In memory of Shane Torrence (1/28/93 - 9/11/99)
A mom on a mission raising awareness of the condition that took my only child at age 6 and a half - Congenital Diaphragmatic Hernia CDH takes the lives of 15,000 children every year and harms 15,000 more.
Will you care?

Wednesday, April 9, 2014

Shane's Story - Chapter 7

At 4 months old, Shane underwent surgery again, a procedure that was not supposed to be needed. By this time, I had spent many hours at the hospital's medical library and was becoming pretty knowledgeable about Shane's condition; to the annoyance of his doctors. I looked at every x-ray and the results of every test. Through my studying, I learned of a procedure that involved repairing the defect with use of muscle from the abdominal wall. I begged Dr. Caffey and his partner, Dr. Olden*, to try this instead of using the Gortex (nylon) patch they intended to use. The Gortex couldn't fight infection and wouldn't grow with Shane, which meant it would have to be replaced as Shane grew. They insisted they had never heard of this and even when I gave them articles taken from medical journals, they refused.

The tension between us was growing thicker everyday. They were surgeons from one of the top 10 hospitals in the country, how dare I even think to question them? I wasn't worried about their egos, only my son's health. Shane was now so unstable that there was no way he could be transported to another hospital, so I reluctantly gave in.

I was having health problems of my own. I developed a large knot between my right breast and my arm. Pumping that breast was excruciatingly painful and while pumping one evening at the House, in our room, I pumped blood. Then I began to have cold chills. Jeremy got more blankets and even laid on top of me, but I couldn't get warm. I was sweating so bad the sheets were drenched. When Jeremy took my temperature, I had a fever of 105F. He took me to the emergency room, where the doctors diagnosed me with severe mastitis (an infection of a milk duct in the breast). My temperature reached 106F before they could hook up IV fluids. My case was so severe, they were calling in medical students to come look at me; I started to feel like a guinea pig. I was dehydrated and they wanted to admit me, but as stubborn as I was, and as sick as Shane was, there was no way I was going to be separated from my son when he needed me so badly. They filled me up with fluids, gave me antibiotics, and released me. I lost my breast milk and I never got to nurse Shane. I felt like I had lost a bond with him that I could never regain.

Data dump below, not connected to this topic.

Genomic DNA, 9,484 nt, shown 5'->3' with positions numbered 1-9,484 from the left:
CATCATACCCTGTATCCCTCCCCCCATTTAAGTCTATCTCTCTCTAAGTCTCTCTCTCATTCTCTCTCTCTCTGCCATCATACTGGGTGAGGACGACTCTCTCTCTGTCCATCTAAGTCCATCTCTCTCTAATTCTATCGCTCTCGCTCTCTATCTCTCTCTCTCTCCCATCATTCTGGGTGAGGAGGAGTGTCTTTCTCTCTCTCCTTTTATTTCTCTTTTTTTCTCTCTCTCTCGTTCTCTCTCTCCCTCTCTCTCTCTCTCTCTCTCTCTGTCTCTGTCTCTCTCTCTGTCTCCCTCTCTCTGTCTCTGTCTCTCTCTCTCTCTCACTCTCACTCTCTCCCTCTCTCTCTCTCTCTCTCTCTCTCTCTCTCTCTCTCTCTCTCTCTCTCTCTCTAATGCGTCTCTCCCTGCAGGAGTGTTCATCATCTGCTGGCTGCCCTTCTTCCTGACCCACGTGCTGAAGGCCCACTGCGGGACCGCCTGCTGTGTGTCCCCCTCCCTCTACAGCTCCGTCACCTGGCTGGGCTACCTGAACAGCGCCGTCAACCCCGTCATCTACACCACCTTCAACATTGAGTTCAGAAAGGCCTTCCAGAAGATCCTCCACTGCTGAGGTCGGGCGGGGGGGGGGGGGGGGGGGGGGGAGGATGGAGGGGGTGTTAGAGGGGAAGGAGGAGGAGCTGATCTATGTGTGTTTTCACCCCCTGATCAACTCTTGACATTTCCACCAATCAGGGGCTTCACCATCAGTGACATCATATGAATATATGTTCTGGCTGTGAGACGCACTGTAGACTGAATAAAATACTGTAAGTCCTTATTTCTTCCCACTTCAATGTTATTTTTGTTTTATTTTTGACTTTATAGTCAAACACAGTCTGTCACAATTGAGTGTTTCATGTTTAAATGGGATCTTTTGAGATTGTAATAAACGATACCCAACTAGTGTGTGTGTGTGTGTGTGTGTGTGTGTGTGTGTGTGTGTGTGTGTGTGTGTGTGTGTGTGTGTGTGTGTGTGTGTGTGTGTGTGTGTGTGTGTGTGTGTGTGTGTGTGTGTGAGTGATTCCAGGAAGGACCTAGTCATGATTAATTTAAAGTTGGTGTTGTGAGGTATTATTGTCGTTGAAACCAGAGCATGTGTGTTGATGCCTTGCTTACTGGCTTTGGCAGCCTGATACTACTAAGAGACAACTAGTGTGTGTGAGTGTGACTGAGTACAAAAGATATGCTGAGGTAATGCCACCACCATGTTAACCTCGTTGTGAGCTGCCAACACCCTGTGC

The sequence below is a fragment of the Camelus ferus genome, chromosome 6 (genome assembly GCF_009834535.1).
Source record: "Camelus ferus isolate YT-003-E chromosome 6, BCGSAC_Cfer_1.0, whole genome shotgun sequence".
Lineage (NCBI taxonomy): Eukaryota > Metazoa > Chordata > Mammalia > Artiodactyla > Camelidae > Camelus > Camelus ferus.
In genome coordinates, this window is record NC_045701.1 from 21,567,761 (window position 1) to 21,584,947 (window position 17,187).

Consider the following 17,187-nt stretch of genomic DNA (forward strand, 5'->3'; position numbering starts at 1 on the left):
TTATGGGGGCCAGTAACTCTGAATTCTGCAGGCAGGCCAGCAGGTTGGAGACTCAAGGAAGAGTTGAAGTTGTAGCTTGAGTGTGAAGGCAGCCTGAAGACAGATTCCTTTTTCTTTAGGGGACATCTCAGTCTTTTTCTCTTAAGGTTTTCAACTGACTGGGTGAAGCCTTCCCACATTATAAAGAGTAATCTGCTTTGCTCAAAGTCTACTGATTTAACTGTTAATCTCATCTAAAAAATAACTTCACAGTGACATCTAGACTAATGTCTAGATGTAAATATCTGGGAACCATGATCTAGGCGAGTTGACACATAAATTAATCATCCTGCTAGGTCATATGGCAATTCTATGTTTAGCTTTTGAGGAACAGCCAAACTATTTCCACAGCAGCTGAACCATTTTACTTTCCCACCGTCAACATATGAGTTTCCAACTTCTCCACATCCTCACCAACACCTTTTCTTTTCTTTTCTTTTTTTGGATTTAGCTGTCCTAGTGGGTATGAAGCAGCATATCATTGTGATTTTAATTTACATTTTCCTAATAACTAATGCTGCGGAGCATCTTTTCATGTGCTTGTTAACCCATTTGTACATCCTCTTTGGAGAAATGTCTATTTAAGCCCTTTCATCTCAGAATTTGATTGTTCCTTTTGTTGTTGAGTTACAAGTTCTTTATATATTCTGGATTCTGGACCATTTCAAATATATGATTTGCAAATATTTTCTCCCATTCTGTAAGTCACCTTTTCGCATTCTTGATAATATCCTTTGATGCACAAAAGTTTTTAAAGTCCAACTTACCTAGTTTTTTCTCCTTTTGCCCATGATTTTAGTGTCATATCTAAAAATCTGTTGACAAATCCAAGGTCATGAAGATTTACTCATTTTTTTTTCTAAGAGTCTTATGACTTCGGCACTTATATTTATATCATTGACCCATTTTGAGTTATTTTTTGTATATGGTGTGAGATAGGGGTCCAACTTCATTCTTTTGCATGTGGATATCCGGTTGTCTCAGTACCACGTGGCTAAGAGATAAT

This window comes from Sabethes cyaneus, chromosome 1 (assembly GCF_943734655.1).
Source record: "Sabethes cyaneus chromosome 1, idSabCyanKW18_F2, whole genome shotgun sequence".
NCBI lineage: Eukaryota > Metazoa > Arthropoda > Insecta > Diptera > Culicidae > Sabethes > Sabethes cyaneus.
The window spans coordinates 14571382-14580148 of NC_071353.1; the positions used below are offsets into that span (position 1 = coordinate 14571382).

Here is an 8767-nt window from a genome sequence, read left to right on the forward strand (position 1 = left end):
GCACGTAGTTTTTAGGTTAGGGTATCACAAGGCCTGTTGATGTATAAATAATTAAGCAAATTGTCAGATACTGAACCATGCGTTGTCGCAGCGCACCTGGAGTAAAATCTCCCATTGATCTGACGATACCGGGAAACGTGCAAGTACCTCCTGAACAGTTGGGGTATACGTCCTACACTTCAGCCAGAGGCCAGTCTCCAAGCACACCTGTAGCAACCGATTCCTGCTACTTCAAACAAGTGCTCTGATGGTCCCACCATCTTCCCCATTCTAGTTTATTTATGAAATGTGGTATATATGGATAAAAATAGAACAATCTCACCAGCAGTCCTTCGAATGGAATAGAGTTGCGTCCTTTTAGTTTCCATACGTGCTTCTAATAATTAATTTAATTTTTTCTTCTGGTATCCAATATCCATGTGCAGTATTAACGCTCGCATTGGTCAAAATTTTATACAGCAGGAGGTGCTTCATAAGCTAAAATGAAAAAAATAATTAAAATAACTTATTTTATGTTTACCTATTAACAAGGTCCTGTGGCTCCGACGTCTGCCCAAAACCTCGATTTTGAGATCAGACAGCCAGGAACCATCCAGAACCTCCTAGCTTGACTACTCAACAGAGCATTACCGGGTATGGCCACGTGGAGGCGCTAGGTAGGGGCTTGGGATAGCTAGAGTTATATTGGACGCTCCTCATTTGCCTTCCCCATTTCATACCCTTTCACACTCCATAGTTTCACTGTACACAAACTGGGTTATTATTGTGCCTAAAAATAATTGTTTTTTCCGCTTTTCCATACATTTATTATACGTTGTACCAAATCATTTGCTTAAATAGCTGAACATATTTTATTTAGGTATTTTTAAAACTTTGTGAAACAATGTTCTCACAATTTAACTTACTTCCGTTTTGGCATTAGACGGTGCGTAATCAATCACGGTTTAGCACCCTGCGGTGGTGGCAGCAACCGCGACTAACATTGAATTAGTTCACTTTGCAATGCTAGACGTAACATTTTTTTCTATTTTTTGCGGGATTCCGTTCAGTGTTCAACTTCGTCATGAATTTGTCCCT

Weeks later, and still on oxygen and a ventilator, Shane got his trach. By now, the surgeons and I were butting heads constantly. Shane continued to come down with infections and I continued to act like a tigress protecting her cub. I questioned the surgeons' decisions and they questioned mine. They were not used to dealing with a patient's mother for such an extended amount of time. It was during this time that Lance*, a little boy a week younger than Shane, came back to have his 2nd heart surgery. His parents, Jenny* and Ronnie*, had stayed at the House with us during Lance's first surgery visit. After Lance's second surgery, he came down with a staph infection at the same time as Shane. They were side by side in the Unit. Jenny and I spent a lot of hours together and we became good friends. Lance died a few weeks after his surgery. Writing this now brings tears to my eyes. I never thought I could hurt so much for another person as I did for Jenny. I never wanted to go to another baby's funeral as long as I live.  Rhonda was at Lance's funeral; she was now pregnant with her third child. Shane recovered from his infection and by now, I felt as if we were waiting in line to be the next to lose our child.

Soon after, Shane came down with pneumonia. The oxygen level his blood had went so low that it caused brain damage. He was now blind, deaf, and what some people would call a "vegetable". Jeremy and I wouldn't give up until Shane did, and he wouldn't either. We argued with the surgeons, who now wanted a D.N.R. (Do Not Resuscitate) order.   I knew he was still here with us, it wasn't time to let go!  I felt it in my soul it wasn't time to let go of him yet so I fought.   We refused the DNR and had to go up in front of the hospital ethics committee. The meeting was full of accusations, from both sides, and I spoke through choked tears.   I tape recorded the entire meeting to try to keep everyone on track.  They weren't happy about it but I wasn't going to be bullied into making the wrong decision for my son.

When it was over, the doctors did not get their D.N.R. order and care for Shane was continued. Rachel was beside us the whole way.  And ironically, Shane was the Hospital's Miracle Network Telethon poster child that year. 

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